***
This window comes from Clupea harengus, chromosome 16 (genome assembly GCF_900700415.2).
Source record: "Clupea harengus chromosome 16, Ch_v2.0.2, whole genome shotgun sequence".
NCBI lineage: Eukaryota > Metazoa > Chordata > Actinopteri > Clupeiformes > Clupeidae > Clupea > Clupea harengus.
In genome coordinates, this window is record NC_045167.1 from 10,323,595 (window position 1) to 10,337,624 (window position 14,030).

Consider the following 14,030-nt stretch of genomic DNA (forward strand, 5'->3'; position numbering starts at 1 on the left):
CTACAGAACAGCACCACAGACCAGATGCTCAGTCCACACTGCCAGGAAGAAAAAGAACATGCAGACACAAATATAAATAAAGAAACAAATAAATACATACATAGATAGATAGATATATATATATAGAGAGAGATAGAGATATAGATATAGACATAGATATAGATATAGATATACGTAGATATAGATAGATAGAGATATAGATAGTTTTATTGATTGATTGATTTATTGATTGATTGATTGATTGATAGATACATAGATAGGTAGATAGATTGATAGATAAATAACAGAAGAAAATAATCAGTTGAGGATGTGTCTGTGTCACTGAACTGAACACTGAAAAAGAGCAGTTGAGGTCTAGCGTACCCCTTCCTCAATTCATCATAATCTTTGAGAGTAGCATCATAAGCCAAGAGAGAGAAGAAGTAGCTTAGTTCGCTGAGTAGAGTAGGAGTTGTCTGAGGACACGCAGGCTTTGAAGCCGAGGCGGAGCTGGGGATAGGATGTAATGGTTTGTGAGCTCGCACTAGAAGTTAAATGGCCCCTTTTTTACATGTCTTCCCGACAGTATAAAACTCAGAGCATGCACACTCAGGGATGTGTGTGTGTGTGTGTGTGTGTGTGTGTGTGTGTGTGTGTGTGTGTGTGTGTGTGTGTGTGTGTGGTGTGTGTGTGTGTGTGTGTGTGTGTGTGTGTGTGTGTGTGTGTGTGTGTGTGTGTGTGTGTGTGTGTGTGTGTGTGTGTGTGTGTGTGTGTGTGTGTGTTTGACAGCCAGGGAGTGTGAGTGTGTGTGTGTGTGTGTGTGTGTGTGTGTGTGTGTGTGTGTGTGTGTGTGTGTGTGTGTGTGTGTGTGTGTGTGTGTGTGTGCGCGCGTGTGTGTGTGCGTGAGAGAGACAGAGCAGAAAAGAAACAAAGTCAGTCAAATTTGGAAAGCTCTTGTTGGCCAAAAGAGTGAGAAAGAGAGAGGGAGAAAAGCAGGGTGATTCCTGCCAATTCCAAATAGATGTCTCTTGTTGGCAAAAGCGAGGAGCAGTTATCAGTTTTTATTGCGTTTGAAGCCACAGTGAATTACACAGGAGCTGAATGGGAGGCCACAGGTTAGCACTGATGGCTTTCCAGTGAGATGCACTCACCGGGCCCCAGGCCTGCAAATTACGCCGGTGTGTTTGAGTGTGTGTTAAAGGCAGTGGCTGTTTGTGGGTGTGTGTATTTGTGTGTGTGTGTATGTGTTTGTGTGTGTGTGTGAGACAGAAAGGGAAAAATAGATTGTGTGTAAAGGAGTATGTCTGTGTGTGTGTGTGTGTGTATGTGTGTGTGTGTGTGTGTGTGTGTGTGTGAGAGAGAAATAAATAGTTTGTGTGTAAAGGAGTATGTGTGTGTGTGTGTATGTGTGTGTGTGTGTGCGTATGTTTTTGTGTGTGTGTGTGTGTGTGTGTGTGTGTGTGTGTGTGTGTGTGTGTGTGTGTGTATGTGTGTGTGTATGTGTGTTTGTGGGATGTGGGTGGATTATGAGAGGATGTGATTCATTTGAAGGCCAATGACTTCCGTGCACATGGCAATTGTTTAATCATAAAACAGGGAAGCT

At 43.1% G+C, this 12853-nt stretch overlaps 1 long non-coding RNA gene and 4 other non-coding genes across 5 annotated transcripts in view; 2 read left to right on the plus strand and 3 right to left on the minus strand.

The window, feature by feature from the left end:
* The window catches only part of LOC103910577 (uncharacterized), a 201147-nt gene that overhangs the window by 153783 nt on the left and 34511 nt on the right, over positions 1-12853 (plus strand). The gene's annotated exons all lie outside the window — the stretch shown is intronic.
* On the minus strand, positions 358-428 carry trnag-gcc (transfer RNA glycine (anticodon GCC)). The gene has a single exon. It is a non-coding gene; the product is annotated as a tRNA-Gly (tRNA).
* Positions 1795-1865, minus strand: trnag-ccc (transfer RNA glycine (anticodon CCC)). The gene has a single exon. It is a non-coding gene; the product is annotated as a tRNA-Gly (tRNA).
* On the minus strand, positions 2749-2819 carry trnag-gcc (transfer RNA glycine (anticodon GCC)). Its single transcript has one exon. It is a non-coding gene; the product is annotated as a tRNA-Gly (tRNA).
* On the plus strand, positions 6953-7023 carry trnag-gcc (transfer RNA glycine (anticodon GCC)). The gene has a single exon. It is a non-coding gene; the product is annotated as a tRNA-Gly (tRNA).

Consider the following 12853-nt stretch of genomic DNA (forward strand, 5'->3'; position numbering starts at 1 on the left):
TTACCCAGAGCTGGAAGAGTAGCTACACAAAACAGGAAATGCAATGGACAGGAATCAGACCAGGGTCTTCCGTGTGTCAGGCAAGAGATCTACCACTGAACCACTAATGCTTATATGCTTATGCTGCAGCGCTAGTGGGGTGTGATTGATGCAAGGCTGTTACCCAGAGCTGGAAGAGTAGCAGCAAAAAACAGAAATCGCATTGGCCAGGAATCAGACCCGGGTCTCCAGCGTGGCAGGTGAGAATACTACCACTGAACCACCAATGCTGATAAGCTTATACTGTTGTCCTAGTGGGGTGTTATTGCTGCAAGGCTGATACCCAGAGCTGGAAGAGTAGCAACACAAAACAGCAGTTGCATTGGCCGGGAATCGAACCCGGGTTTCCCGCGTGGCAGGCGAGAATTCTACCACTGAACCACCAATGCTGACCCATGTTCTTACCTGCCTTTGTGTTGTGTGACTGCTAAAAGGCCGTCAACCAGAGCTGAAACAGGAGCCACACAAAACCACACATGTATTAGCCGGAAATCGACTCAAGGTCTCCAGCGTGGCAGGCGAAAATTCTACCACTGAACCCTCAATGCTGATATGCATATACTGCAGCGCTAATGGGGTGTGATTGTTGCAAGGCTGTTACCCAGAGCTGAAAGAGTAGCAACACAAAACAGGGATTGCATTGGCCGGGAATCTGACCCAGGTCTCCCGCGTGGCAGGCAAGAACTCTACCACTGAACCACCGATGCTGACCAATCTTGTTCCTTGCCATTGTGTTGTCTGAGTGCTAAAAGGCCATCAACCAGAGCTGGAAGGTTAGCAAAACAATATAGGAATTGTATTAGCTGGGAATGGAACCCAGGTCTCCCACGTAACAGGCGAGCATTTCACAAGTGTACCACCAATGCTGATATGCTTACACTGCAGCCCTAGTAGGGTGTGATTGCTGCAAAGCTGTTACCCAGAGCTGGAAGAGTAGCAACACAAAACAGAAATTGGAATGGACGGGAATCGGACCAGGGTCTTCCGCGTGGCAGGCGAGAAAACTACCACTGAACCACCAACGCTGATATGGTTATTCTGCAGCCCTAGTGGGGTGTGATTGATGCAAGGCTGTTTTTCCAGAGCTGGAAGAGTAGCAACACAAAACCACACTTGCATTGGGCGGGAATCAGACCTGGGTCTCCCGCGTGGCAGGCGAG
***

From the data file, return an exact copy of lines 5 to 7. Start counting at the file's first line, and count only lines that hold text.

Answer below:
Consider the following 14,030-nt stretch of genomic DNA (forward strand, 5'->3'; position numbering starts at 1 on the left):
CTACAGAACAGCACCACAGACCAGATGCTCAGTCCACACTGCCAGGAAGAAAAAGAACATGCAGACACAAATATAAATAAAGAAACAAATAAATACATACATAGATAGATAGATATATATATATAGAGAGAGATAGAGATATAGATATAGACATAGATATAGATATAGATATACGTAGATATAGATAGATAGAGATATAGATAGTTTTATTGATTGATTGATTTATTGATTGATTGATTGATTGATAGATACATAGATAGGTAGATAGATTGATAGATAAATAACAGAAGAAAATAATCAGTTGAGGATGTGTCTGTGTCACTGAACTGAACACTGAAAAAGAGCAGTTGAGGTCTAGCGTACCCCTTCCTCAATTCATCATAATCTTTGAGAGTAGCATCATAAGCCAAGAGAGAGAAGAAGTAGCTTAGTTCGCTGAGTAGAGTAGGAGTTGTCTGAGGACACGCAGGCTTTGAAGCCGAGGCGGAGCTGGGGATAGGATGTAATGGTTTGTGAGCTCGCACTAGAAGTTAAATGGCCCCTTTTTTACATGTCTTCCCGACAGTATAAAACTCAGAGCATGCACACTCAGGGATGTGTGTGTGTGTGTGTGTGTGTGTGTGTGTGTGTGTGTGTGTGTGTGTGTGTGTGTGTGTGTGTGGTGTGTGTGTGTGTGTGTGTGTGTGTGTGTGTGTGTGTGTGTGTGTGTGTGTGTGTGTGTGTGTGTGTGTGTGTGTGTGTGTGTGTGTGTGTGTGTGTGTTTGACAGCCAGGGAGTGTGAGTGTGTGTGTGTGTGTGTGTGTGTGTGTGTGTGTGTGTGTGTGTGTGTGTGTGTGTGTGTGTGTGTGTGTGTGTGTGTGTGTGCGCGCGTGTGTGTGTGCGTGAGAGAGACAGAGCAGAAAAGAAACAAAGTCAGTCAAATTTGGAAAGCTCTTGTTGGCCAAAAGAGTGAGAAAGAGAGAGGGAGAAAAGCAGGGTGATTCCTGCCAATTCCAAATAGATGTCTCTTGTTGGCAAAAGCGAGGAGCAGTTATCAGTTTTTATTGCGTTTGAAGCCACAGTGAATTACACAGGAGCTGAATGGGAGGCCACAGGTTAGCACTGATGGCTTTCCAGTGAGATGCACTCACCGGGCCCCAGGCCTGCAAATTACGCCGGTGTGTTTGAGTGTGTGTTAAAGGCAGTGGCTGTTTGTGGGTGTGTGTATTTGTGTGTGTGTGTATGTGTTTGTGTGTGTGTGTGAGACAGAAAGGGAAAAATAGATTGTGTGTAAAGGAGTATGTCTGTGTGTGTGTGTGTGTGTATGTGTGTGTGTGTGTGTGTGTGTGTGTGTGAGAGAGAAATAAATAGTTTGTGTGTAAAGGAGTATGTGTGTGTGTGTGTATGTGTGTGTGTGTGTGCGTATGTTTTTGTGTGTGTGTGTGTGTGTGTGTGTGTGTGTGTGTGTGTGTGTGTGTGTGTGTGTATGTGTGTGTGTATGTGTGTTTGTGGGATGTGGGTGGATTATGAGAGGATGTGATTCATTTGAAGGCCAATGACTTCCGTGCACATGGCAATTGTTTAATCATAAAACAGGGAAGCT

At 43.1% G+C, this 12853-nt stretch overlaps 1 long non-coding RNA gene and 4 other non-coding genes across 5 annotated transcripts in view; 2 read left to right on the plus strand and 3 right to left on the minus strand.